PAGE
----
WSPBind function

The WSPBind function associates a local address (that is, name) with a socket.


int WSPBind(
  _In_  SOCKET                s,
  _In_  const struct sockaddr *name,
  _In_  int                   namelen,
  _Out_ LPINT                 lpErrno


s [in]

A descriptor identifying an unbound socket.

name [in]

The address to assign to the socket, in the form of a sockaddr structure.

Except for the sa_family member, sockaddr contents are expressed in network byte order. In Windows Sockets 2, the name parameter is not strictly interpreted as a pointer to a sockaddr structure. It is cast this way for Winsock compatibility. The actual structure is interpreted differently in the context of different address families. The only requirements are that the first u_short is the address family and the total size of the memory buffer, in bytes, is namelen.

namelen [in]

The length, in bytes, of structure pointed to by the name parameter.

lpErrno [out]

A pointer to the error code.

Return value

If no error occurs, WSPBind returns zero. Otherwise, it returns SOCKET_ERROR, and a specific error code is available in lpErrno.

Error codeMeaning

The network subsystem has failed.


Some process on the local computer has already bound to the same fully qualified address (for example, IP address and port in the AF_INET case) and the socket has not been marked to allow address reuse with SO_REUSEADDR. (See the SO_REUSEADDR socket option under WSPSetSockOpt.)


The specified address is not a valid address for this computer.


The name or the namelen parameter is not a valid part of the user address space, the namelen parameter is too small, the name parameter contains incorrect address format for the associated address family, or the first two bytes of the memory block specified by name do not match the address family associated with the socket descriptor s.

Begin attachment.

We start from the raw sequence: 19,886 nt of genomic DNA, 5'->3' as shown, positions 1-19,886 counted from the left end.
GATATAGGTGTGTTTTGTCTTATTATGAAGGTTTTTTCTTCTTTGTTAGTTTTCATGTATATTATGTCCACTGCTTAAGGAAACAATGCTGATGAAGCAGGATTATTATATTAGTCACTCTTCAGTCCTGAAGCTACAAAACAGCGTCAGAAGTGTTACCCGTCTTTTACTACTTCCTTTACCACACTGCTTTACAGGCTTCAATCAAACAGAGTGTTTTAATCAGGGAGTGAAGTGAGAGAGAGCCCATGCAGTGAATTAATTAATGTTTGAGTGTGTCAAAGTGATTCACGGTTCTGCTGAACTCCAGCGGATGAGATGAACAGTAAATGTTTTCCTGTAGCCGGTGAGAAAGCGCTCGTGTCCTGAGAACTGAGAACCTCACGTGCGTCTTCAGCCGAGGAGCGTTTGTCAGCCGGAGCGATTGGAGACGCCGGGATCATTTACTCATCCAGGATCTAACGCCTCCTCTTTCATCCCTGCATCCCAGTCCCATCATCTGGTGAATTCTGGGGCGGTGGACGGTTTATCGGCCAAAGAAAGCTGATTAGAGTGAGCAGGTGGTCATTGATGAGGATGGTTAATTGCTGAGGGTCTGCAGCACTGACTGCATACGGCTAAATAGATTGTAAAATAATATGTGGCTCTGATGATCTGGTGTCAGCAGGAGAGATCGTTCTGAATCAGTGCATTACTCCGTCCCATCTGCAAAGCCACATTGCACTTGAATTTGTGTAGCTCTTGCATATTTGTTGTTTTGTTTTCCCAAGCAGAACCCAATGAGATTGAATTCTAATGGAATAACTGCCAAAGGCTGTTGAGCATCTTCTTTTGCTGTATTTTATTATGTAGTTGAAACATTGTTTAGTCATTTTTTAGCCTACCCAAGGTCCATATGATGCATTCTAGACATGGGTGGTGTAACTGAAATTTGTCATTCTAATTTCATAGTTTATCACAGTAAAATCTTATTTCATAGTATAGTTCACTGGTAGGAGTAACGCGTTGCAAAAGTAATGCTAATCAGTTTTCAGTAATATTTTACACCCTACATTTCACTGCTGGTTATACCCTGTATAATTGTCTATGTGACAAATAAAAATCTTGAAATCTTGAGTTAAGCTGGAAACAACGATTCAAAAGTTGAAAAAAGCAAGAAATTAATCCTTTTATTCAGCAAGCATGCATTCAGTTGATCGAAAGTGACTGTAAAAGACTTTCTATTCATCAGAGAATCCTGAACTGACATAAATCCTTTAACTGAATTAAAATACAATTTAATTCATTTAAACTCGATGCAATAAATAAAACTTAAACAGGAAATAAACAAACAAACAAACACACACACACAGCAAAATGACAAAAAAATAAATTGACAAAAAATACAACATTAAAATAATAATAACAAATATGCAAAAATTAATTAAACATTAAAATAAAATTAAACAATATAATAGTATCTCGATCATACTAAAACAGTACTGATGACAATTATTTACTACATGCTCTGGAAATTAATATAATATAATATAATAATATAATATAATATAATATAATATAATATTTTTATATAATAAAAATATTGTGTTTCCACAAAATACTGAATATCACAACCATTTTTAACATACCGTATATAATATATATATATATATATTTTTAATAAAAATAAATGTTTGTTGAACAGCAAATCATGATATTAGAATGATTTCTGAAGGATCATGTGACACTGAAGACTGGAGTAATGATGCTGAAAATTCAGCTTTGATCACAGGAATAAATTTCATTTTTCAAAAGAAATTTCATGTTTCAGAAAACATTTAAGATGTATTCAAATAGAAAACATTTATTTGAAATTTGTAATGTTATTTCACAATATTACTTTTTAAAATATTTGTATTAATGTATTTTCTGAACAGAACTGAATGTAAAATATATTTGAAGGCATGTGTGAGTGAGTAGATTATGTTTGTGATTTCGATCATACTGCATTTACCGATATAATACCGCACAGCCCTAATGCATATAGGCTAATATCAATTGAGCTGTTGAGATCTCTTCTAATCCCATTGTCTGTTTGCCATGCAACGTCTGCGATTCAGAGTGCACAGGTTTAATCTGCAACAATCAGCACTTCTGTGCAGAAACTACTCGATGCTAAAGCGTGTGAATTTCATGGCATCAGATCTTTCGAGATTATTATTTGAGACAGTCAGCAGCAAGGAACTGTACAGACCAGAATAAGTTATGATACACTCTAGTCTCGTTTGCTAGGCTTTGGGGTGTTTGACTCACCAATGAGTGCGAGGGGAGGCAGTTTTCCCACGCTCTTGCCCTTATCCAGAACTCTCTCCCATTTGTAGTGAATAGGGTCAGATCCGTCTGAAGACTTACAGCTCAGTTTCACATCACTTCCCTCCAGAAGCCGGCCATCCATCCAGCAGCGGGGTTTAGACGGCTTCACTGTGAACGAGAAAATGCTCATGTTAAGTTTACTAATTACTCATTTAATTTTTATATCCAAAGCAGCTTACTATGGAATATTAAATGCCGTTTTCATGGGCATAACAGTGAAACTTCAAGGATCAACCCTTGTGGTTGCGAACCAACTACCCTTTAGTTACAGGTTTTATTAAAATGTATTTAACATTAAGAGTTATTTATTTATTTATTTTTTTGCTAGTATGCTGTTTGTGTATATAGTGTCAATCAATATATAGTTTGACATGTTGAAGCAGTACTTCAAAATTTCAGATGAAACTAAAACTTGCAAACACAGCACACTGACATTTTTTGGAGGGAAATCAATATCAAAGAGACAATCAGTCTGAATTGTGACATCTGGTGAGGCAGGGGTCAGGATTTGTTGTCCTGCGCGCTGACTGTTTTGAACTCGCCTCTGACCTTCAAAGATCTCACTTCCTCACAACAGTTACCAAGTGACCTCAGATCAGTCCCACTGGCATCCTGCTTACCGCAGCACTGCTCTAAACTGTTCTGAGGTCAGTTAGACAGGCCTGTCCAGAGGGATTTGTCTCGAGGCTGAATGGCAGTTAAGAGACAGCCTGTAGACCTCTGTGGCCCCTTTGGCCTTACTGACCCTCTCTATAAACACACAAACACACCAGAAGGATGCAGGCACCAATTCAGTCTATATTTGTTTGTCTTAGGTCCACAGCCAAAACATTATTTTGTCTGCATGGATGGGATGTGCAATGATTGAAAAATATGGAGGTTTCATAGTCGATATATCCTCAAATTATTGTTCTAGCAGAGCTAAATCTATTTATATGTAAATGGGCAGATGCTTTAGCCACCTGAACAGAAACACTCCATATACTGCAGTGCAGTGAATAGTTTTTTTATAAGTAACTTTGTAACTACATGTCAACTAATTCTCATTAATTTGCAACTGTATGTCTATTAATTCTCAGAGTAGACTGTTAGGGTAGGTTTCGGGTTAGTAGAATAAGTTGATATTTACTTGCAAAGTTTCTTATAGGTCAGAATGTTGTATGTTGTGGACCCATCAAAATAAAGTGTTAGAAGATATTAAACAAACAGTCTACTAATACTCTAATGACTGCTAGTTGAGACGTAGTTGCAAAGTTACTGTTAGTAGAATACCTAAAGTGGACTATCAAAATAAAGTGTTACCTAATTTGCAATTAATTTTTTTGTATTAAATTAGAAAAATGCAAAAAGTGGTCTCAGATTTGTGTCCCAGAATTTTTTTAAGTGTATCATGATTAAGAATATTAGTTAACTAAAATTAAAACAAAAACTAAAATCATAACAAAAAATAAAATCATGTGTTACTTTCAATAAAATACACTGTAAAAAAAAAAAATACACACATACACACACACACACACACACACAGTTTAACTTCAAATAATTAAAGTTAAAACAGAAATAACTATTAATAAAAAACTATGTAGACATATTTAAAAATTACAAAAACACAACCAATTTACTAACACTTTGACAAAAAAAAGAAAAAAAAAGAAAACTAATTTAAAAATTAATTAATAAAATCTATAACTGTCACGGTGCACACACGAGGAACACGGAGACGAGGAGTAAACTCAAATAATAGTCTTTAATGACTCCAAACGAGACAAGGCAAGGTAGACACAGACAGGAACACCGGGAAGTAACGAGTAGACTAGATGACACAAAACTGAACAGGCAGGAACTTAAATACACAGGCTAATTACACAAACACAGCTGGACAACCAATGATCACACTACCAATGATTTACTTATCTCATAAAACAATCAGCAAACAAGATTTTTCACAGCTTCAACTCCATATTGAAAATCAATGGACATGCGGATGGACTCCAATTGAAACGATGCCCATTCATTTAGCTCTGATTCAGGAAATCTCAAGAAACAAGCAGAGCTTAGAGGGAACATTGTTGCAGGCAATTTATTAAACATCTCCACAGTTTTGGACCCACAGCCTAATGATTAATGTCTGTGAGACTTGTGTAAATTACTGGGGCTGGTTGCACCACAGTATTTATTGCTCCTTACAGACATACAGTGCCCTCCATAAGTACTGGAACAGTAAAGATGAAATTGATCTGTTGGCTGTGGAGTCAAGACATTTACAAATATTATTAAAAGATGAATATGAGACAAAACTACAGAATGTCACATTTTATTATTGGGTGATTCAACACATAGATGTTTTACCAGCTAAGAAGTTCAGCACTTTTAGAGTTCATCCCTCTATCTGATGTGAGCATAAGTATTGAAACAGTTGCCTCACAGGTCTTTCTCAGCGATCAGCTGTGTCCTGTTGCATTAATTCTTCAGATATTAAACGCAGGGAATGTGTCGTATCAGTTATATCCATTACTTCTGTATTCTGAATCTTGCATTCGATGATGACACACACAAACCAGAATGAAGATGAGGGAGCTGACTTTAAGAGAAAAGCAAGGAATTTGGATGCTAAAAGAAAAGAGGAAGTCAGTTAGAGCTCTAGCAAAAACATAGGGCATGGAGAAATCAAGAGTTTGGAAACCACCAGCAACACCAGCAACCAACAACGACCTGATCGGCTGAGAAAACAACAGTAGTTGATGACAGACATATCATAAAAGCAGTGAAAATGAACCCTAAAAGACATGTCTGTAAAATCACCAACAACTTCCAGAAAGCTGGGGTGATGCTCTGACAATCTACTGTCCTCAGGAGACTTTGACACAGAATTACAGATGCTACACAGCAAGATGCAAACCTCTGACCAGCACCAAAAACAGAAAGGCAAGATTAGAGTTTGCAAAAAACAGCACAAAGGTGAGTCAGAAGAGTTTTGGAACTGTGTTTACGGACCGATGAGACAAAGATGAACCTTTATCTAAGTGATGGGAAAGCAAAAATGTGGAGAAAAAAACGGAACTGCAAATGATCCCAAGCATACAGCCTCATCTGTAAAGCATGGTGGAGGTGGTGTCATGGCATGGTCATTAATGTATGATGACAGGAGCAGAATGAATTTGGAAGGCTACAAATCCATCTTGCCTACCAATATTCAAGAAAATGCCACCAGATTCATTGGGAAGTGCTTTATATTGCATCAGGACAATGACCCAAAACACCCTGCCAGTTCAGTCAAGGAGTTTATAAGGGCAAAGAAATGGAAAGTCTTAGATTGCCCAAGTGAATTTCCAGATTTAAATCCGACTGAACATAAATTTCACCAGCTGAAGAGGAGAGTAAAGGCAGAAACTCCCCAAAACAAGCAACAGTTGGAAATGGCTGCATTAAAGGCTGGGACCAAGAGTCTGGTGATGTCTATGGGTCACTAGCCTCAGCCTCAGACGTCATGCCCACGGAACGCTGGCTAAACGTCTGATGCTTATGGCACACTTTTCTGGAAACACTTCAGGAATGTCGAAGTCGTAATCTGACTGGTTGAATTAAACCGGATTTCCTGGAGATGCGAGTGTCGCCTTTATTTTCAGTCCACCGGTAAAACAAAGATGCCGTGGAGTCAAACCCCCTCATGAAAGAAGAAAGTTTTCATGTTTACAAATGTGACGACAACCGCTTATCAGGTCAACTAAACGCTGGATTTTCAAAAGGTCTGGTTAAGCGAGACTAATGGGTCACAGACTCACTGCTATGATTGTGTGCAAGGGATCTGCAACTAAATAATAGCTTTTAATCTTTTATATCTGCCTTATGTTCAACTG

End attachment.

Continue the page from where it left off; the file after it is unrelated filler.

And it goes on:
Function is invoked when a callback is in progress.


The socket is already bound to an address.


There are not enough buffers available, there are too many connections.


The descriptor is not a socket.



The WSPBind function is used on an unconnected connectionless or connection-oriented socket, before subsequent calls to the WSPConnect or WSPListen functions. When a socket is created with WSPSocket, it exists in a namespace (address family), but it has no name or local address assigned. The WSPBind function establishes the local association of the socket by assigning a local name to an unnamed socket.

As an example, in the Internet address family, a name consists of three parts: the address family, a host address, and a port number that identifies the Winsock SPI client. In Windows Sockets 2, the name parameter is not strictly interpreted as a pointer to a sockaddr structure. Service providers are free to regard it as a pointer to a block of memory of size namelen. The first two bytes in this block (corresponding to sa_family in the sockaddr declaration) must contain the address family that was used to create the socket. Otherwise, the error WSAEFAULT will be indicated.

If a Windows Sockets 2 SPI client does not care what local address is assigned to it, it will specify the manifest constant value ADDR_ANY for the sa_data member of the name parameter. This instructs the service provider to use any appropriate network address. For TCP/IP, if the port is specified as zero, the service provider will assign a unique port to the Winsock SPI client with a value between 1024 and 5000. The SPI client can use WSPGetSockName after WSPBind to learn the address and the port that has been assigned to it. However, note that if the Internet address is equal to INADDR_ANY, WSPGetSockOpt will not necessarily be able to supply the address until the socket is connected, since several addresses can be valid if the host is multihomed.


Minimum supported client

Windows 2000 Professional [desktop apps only]

Minimum supported server

Windows 2000 Server [desktop apps only]



See also